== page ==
For many of its customers, Ezell’s Fish Camp is much more than a restaurant. It is a cultural institution, representing a way of life very much connected to the community’s river heritage and to family tradition. This well known landmark, on the Tombigbee River, is believed to have been built by a French fur trader, and the building served as a trading post. It was later acquired by Charles Agnew (C. A.) Ezell and remains in the Ezell family today. Originally a classic “dogtrot” log cabin, with two rooms joined by a central breezeway, additional rooms have been added, providing space for the restaurant that is known far and wide for its catfish. Before Crumpton Bridge was constructed, this was also the location of Lott’s Ferry, and you’ll still find an active boat ramp below the restaurant.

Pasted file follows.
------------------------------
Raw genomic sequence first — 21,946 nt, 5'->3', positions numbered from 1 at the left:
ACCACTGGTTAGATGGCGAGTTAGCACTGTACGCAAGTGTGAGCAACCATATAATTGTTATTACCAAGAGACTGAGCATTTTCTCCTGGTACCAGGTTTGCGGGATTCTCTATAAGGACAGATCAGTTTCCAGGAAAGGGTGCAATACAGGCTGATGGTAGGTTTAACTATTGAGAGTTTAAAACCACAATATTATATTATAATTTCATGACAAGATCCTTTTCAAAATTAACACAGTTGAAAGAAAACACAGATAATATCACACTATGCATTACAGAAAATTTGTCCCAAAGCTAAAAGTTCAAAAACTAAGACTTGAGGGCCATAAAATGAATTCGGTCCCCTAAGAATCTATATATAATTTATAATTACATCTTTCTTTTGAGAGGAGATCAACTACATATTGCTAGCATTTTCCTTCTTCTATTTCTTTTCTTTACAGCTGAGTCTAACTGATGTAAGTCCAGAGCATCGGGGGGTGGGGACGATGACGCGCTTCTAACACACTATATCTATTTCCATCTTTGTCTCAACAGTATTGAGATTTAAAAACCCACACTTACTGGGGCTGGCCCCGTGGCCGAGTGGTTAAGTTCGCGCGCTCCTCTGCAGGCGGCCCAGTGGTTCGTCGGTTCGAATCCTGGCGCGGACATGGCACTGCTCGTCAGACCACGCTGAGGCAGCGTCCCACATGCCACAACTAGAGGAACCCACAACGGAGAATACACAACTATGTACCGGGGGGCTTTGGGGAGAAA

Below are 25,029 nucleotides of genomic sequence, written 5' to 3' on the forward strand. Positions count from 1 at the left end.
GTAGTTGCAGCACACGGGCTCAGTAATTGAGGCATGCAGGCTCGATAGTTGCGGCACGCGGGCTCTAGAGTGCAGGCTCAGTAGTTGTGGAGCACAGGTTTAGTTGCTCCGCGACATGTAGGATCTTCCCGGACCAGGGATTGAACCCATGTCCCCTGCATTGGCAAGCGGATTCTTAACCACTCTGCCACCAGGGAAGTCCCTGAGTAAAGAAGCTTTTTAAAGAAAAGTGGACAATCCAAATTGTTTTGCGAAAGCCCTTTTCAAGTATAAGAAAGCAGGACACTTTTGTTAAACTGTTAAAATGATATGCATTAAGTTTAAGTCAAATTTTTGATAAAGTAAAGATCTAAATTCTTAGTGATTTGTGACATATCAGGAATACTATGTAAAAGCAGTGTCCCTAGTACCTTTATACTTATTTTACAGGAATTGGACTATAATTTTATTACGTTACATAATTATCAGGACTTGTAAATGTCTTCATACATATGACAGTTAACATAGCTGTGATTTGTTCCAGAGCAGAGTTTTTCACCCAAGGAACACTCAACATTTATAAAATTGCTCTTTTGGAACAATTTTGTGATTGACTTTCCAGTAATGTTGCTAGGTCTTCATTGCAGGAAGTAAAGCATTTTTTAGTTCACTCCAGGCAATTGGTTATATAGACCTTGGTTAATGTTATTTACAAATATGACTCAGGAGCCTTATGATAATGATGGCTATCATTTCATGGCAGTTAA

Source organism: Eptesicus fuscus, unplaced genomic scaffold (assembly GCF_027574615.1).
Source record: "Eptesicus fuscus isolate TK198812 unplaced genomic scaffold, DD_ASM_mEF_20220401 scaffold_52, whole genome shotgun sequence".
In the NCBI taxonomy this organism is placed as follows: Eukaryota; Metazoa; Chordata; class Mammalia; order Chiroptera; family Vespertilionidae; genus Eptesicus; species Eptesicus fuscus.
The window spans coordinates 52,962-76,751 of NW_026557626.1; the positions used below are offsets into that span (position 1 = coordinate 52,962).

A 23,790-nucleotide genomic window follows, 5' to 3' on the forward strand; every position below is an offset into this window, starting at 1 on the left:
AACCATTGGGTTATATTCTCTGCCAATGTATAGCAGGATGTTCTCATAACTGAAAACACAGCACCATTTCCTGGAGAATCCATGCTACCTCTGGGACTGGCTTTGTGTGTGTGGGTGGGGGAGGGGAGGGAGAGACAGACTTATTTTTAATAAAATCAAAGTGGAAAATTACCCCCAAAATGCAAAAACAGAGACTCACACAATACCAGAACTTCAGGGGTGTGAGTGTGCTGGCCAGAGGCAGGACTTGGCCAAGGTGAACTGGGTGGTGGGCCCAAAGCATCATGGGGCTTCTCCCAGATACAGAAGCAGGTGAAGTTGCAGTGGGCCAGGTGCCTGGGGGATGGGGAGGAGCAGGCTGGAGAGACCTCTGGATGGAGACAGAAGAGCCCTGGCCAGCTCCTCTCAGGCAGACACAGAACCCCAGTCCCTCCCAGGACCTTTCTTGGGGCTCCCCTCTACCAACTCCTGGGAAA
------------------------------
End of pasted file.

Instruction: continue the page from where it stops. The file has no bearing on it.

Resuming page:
This restaurant is located on the west bank of the Tombigbee River just north of the Hwy 10 river bridge at Lavaca, AL (GPS Coordinates 32.134996, -88.041820).
Sources: 1) Historic Choctaw Tour, by Ann H. Gay; 2) Alabama Black Belt Nature and Heritage Trail, a publication of the Alabama Bureau of Tourism & Travel.